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ended up in baldwin's gun. jericka? >> lilia luciano for us tonight, thank you. the "cbs overnight news" will be back. stay with us. nyquil severe gives you powerful relief for your worst cold and flu symptoms, on sunday night and every night. nyquil severe. the nighttime, sniffling, sneezing, coughing, aching, stuffy head, best sleep with a cold, medicine. spray, lift, skip, step. swipe, lift, spin, dry. slam, pan, still...fresh move, move, move, move aaaaand still fresh. degree. ultimate freshness activated when you move. ordinary tissues burn when theo blows. so dad bought puffs plus lotion, ultimate freshness and rescued his nose. with up to 50% more lotion puffs bring soothing softness and relief. a nose in need deserves puffs indeed. better skin from your body wash? try olay body wash with skincare super ingredient collagen! olay body wash hydrates
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>> announcer: this is the "cbs overnight news." i'm jericka duncan in new york. thanks for staying with us. president biden is in glasgow, scotland, today where he will join leaders from nearly 200 countries at the un climate summit. the two-week session is expected to include some of the most important international climate negotiations since the 2015 paris climate accord. mr. biden arrives after the g20 economic summit in rome, the world's leading economies made a commitment to cut pollution from burning fossil fuels, including cole. great britain is already making major strides and scaling back its use of cole, and roxana saberi has more.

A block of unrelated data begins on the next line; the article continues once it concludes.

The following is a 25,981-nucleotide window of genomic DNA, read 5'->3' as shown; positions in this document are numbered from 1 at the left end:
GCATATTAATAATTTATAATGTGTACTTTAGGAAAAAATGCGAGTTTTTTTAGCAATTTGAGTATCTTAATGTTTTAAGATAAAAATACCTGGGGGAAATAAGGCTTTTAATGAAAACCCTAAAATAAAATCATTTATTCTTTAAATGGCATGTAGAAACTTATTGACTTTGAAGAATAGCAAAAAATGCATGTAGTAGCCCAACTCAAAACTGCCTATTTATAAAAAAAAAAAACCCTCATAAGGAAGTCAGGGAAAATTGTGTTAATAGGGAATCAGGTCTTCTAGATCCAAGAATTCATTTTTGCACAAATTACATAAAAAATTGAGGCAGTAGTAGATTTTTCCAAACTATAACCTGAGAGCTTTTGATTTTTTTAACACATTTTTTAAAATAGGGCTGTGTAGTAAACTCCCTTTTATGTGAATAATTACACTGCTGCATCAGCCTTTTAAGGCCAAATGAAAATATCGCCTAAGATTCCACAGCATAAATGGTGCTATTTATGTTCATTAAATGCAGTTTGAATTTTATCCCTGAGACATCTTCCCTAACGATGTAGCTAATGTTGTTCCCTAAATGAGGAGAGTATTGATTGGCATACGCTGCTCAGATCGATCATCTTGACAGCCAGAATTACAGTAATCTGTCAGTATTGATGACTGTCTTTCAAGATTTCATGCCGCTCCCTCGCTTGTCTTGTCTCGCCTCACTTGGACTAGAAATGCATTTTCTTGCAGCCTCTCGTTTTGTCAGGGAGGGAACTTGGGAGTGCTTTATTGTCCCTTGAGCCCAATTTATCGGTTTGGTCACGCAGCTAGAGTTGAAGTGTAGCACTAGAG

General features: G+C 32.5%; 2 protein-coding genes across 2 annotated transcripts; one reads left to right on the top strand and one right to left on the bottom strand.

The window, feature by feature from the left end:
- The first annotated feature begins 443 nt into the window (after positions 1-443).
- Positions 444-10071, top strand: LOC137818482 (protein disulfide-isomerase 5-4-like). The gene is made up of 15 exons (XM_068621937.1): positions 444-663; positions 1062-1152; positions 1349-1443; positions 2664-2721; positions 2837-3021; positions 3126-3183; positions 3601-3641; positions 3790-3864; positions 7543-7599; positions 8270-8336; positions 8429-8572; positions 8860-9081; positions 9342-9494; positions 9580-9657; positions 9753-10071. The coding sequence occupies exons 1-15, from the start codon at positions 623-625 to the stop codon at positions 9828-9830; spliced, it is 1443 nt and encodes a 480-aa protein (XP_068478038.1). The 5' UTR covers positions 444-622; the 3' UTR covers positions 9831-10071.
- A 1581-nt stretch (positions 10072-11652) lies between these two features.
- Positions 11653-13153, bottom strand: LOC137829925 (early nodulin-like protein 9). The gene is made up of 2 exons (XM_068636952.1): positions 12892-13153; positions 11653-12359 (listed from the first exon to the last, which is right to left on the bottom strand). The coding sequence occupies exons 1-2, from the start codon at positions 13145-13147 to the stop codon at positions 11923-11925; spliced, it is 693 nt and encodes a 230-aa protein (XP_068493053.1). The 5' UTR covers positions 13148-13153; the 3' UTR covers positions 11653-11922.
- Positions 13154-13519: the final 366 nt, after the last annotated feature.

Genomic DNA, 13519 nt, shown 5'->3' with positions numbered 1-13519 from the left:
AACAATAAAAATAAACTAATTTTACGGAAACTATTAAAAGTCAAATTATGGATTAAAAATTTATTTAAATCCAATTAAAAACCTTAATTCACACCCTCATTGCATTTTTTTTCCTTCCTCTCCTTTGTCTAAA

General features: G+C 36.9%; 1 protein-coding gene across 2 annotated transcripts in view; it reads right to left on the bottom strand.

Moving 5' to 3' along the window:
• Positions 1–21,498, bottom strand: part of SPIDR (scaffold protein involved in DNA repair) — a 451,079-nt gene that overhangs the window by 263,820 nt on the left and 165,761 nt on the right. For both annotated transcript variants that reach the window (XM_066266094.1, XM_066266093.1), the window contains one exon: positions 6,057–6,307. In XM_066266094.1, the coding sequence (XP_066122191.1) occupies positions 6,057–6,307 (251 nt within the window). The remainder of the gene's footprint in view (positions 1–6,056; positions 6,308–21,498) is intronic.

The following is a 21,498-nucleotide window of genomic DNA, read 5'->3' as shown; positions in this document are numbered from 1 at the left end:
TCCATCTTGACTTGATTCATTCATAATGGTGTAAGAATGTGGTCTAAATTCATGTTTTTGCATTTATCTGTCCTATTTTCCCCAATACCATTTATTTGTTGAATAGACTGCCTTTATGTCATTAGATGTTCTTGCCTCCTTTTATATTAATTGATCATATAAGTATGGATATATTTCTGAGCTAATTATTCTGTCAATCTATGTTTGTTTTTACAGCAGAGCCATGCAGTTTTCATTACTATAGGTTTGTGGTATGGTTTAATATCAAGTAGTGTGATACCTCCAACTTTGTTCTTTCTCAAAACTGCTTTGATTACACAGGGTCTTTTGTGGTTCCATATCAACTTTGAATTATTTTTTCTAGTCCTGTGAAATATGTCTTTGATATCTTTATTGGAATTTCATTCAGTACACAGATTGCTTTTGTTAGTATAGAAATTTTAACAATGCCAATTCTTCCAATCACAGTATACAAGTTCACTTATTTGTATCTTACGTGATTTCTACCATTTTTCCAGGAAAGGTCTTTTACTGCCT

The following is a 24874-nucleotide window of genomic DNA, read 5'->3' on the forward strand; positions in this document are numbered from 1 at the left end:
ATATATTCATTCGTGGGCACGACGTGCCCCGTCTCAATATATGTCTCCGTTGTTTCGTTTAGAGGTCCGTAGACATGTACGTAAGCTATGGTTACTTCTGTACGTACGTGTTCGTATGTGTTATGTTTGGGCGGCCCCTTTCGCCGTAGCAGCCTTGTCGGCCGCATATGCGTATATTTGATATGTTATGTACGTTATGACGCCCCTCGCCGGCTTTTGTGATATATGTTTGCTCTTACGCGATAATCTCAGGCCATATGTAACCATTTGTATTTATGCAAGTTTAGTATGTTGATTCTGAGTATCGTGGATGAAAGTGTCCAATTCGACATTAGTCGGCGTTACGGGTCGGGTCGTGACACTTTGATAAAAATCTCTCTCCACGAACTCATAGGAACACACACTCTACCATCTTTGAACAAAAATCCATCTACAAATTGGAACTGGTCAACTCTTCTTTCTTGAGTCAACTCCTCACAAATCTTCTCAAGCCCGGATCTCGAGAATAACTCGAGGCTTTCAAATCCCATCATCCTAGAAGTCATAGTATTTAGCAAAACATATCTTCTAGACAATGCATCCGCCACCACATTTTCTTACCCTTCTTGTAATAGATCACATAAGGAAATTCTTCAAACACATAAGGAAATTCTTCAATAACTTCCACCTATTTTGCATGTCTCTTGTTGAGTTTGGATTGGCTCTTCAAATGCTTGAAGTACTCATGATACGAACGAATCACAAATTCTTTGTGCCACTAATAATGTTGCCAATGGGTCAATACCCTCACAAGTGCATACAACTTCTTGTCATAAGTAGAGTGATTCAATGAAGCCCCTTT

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>> reporter: this used to be the uk's biggest power plant fueled by cole. now it's one of the last. >> there is very little coal left here now. >> reporter: they will stop using coal to produce electricity next year. the entire country is set to follow. is this the fuel of power? >> we believe so. >> reporter: they have been transitioning to a different kind of fuel, transported by train here to northern england, wood. around 15 of these trains arrive here each day. each one carries enough wood pellets to power around 800 homes for one year. >> we take sawdust as residues from things like saw mills. so all of the older bits of the tree that people don't general want. >> reporter: coal is relatively simple to store. you can leave it outside for years. but biomass has to be kept dry at controlled temperatures. so they built these massive storage domes.